Throughout the heady days of the Israel Folau saga, a handful of packages arrived at the front desk of Rugby Australias offices at Moore Park.
The packages contained Wallabies jumpers that several disgruntled fans felt compelled to send back because they were so angry about the way RA had treated Folau over his social media post about homosexuals, among others, going to hell.
"We cant support you any longer," said one note.
We wonder how those supporters have felt this week. Are they still angry? Do they want their jumpers back? Did they even watch the Wallabies' record 47-26 win over the All Blacks in Perth last Saturday? Will they watch Michael Cheikas men attempt the impossible on Saturday: a win at Eden Park that would see Australia drinking from the enormous Bledisloe Cup for the first time in 17 years?
In the 120-year history of the Australian rugby team, few weeks have been as significant as this one.
When John O'Neill was running the game, he understood the health of the code depended mostly on the success of its national team.
Four years ago, when Cheika's side stunned all concerned and reached the Rugby World Cup final against the All Blacks, there was cautious optimism about the road ahead.
Then the Wallabies were bullied on home soil by Eddie Jones England and it all unravelled from there.
Since then, Australian rugby has seen the Western Force get booted from the Super Rugby competition, the Wallabies splutter, including its worst year in history, and then the Folau melodrama.
Rugby will never die. There are too many people who love it, grew up with it, enjoy drinking cold cans of VB at Coogee Oval watching Randwick on crisp Saturday afternoons.
But the calamity of the last four years has seen supporters and sponsors on the fringes wriggle off the line.
"The biggest thing is the number of people who no longer care," O'Neill said in this space only two years ago. "And when they stop caring, getting them back is incredibly hard. This is the most competitive football market in the world. Our competitors would now consider rugby as almost irrelevant."
His comments are more valid now.
Those who are firmly in the Folau camp will say the way RA has run its highest paid player out of the game has done irreparable damage.
The Perth Bledisloe sold out in six days, with a record crowd for any sporting event at Optus Stadium in attendance. This, remember, in a city which had seen its Super Rugby team speared.
More than that, the Wallabies showed they are bigger than Folau. Maybe not bigger than Jesus, as John Lennon might say, but bigger than Izzy.
It has taken a few matches without him to adjust, but they no longer rely on him to save the day. For too long the Wallabies have seemed like 14 players in gold jumpers — plus Folau.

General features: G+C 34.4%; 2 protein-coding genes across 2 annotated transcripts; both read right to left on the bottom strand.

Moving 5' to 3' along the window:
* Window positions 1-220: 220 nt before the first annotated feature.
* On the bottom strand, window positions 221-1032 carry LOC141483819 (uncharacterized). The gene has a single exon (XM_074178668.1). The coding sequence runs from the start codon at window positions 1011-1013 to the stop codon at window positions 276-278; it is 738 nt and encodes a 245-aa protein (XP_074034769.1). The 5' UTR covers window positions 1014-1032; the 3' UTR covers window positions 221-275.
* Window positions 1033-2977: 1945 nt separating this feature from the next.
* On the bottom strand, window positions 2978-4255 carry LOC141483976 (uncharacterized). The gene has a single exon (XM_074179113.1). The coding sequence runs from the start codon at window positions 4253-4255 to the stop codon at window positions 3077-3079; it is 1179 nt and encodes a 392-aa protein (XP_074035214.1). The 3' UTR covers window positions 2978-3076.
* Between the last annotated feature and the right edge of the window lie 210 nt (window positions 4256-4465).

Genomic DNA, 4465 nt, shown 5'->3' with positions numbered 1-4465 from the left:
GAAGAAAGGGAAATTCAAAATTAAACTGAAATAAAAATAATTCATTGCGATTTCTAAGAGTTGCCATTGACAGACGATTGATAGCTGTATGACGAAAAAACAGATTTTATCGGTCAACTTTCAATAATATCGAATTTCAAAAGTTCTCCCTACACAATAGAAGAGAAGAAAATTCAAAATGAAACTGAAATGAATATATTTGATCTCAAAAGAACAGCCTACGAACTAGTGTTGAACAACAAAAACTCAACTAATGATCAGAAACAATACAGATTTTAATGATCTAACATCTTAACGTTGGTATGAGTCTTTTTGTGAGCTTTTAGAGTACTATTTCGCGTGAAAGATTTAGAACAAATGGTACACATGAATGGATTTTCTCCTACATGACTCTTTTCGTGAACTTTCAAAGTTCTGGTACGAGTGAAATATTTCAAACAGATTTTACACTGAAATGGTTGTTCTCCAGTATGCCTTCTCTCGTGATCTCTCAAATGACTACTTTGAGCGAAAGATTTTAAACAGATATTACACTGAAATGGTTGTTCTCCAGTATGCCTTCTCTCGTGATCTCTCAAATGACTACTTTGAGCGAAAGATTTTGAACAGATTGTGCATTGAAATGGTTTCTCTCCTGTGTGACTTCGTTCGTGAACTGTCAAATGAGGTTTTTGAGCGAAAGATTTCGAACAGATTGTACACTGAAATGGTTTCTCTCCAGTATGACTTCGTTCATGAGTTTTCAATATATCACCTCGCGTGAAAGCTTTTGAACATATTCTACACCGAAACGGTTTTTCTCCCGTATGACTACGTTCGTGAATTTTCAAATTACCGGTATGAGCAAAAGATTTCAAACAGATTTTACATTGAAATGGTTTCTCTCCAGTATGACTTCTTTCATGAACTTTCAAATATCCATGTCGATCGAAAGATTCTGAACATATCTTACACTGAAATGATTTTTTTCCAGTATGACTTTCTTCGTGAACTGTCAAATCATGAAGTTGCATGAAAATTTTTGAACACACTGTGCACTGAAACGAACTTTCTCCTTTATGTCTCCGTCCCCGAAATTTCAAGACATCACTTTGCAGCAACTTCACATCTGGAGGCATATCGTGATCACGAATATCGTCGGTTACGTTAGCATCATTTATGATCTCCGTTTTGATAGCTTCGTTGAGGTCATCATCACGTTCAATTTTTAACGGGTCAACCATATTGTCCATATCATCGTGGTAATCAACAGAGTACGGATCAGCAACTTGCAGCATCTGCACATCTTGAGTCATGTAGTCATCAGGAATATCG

Against the All Blacks, they had outstanding contributors all over the park, led by inspirational captain Michael Hooper.
Apart from the rare sight of fans wearing Wallabies jumpers the day after the match in Perth, perhaps the most telling part of the All Blacks win was that it drowned out Folaus appearance in the Federal Circuit Court in Melbourne a few days later.
Its in stark contrast to the world rugby has been living in for the past few months as the Folau issue escalated.
Just how much attention did it get? According to RA, in a two-month period, there were no less than 60,000 media reports about Folau. The game doesnt normally get that much coverage in a year.
No wonder Folau turned into a evangelical crusader as a platoon of right-wing commentators barked in his ear about religious freedoms and freedom of speech and what not.
The longer the debate went on, the more empowered Folau — and his father, Eni, who has long pulled all the strings in his sons life — became.
Folaus multi-million-dollar unfair dismissal case will go to trial in February next year, sparing Cheika and his team unwanted distractions during the World Cup in Japan.
Of course, one swallow does not a summer make. The Wallabies havent won at Eden Park in 33 years, in 18 attempts.
But the All Blacks are suddenly panicky, making sweeping changes to their side while Cheika has made just one forced change to the team that did the job in Perth.
I know: whats going on? What bizarro world is this? Am I dreaming?
Change at the top
There has been growing speculation for weeks that NRL chief executive Todd Greenberg wont have his contract renewed in February next year — but he wont be going anywhere if ARL Commission chairman Peter Beattie has his way.
Say what you want about the former Queensland Premier — and this column certainly has! — but hes not one for sitting on his hands.
He is working feverishly behind the scenes to have a strong commission in place by February, which is looming as a critical month in the games future.
Theres every chance that Beattie will stand down at the annual general meeting at the end of that month with Racing NSW chief executive Peter Vlandys, who is currently a commissioner, likely to replace him.
Under Greenbergs current deal, both parties can agree to extend his contract for another two years. Whether Vlandys and other commissioners are prepared to do that remains to be seen.
The other issue Beattie is trying to sort out is who will replace Mark Coyne, who was forced to resign earlier this month after the Herald revealed he had kept secret his arrest in Singapore following a boozy blow-up with local police.
Beattie is desperate to change the rule the prevents anyone from club land joining the commission unless they have had three years away from the game in any official capacity.
Indeed, the big fella has been breaking a lot of bread this week. He met with Roosters chairman Nick Politis to sound him out about comingRead More – Source